The Head Turners of Art; Turner Picture Gallery: A Dozen Past Winners Gather at the Tate Britain Unveiling of the Exhibition Which Marks Almost a Quarter of a Century of Contemporary Art. Back Row, from Left, Martin Creed, Grenville Davy, Wolfgang Tillmans, Antony Gormley, Richard Long, Keith Tyson. Front Row, Grayson Perry, Malcolm Morley, Rachel Whiteread, Anish Kapoor, Howard Hodgkin and Tomma Abts

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Byline: LOUISE JURY

THESE are the people who made the British public fall in love withcontemporary art.

Turner Prize winners all, they gathered at Tate Britain last night as thegallery unveiled an exhibition of nearly a quarter-century of paintings, videoand sculpture previously honoured by the award.

When Malcolm Morley, a London artist who moved to America in his twenties, wasnamed the first winner in 1984, he did not even attend the ceremony.

But Morley, 76, flew in from his home in Long Island, New York, to join thecelebrations alongside his successors, including Antony Gormley, Anish Kapoor,Rachel Whiteread and Grayson Trafalgar sculpture finally Perry. Many absentees,such as 2004 winner Jeremy Deller, were missing because of their successfulinternational careers.

Michael Craig-Martin, the artist who taught Young British Artists such asfinally unveiled 1995 winner Damien Hirst, said: "It's amazing how much of thework looks really great." His major lament was not having shortlisted artists,who include Tracey Emin and the Chapman brothers, in the unveiled next monthretrospective. Others had their own concerns. Morley, who was born in Highgateand raised in Twickenham, said he was surprised how few paintings there were.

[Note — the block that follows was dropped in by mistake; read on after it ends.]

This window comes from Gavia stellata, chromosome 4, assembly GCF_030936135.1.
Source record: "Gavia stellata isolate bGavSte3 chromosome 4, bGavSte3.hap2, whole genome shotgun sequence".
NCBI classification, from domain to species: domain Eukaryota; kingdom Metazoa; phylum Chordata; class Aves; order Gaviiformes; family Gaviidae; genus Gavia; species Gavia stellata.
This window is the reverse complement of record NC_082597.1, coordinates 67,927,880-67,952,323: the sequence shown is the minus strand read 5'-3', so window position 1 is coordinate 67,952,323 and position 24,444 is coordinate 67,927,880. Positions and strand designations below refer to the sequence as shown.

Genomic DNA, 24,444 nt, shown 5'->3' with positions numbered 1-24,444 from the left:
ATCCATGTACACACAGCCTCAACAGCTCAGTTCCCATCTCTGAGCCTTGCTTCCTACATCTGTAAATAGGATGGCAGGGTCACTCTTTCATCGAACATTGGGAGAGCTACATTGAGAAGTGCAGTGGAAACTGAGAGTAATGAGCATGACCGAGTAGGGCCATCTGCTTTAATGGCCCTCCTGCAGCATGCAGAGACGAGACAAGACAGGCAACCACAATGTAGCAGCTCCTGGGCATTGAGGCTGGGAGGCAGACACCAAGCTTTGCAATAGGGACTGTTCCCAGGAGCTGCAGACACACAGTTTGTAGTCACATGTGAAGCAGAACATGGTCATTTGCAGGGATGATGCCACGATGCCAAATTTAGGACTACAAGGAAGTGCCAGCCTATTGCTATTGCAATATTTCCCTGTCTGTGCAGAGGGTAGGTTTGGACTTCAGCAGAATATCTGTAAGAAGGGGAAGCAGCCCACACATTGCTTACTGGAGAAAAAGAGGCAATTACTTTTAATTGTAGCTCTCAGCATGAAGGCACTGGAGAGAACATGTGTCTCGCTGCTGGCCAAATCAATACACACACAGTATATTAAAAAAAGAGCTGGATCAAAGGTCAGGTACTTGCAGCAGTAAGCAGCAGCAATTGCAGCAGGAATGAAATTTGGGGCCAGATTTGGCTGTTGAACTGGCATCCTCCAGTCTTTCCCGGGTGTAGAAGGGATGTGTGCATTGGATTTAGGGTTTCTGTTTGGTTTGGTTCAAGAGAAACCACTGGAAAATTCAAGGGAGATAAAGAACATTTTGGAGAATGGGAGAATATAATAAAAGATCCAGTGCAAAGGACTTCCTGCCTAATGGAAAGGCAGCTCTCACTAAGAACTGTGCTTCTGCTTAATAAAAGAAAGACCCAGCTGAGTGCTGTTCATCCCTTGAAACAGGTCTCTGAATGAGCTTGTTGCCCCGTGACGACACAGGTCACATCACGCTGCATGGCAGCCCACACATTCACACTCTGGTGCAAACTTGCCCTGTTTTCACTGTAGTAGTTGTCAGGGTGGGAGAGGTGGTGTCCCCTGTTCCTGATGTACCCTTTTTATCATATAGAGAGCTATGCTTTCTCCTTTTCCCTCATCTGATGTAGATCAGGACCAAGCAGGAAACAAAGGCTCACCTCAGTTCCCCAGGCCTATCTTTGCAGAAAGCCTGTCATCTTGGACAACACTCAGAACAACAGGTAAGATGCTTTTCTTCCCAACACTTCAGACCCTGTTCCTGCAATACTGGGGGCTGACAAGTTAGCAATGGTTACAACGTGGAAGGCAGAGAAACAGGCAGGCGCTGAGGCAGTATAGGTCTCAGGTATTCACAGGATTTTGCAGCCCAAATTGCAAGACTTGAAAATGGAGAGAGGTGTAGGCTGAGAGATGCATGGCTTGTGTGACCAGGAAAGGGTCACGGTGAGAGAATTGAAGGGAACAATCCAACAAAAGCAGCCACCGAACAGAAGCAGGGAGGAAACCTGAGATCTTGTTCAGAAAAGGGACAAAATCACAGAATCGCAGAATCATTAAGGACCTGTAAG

But Whiteread, 44, said: "I think it's certainly been a valuable contributionto bringing contemporary art to the forefront of people's cultural agendas, soit's been great for that." The prize has often proved controversial.

There were rows over Emin's unmade bed and early video work was not accepted asit is now. Critics such as the Stuckists still protest at the art the prize hasfavoured.

However, Stephen Deuchar, Tate Britain's director, said the outraged postbaghad gradually declined.

Most commentators say the prize has transformed public opinion and done much toencourage debate and understanding just as it was hoped it would. …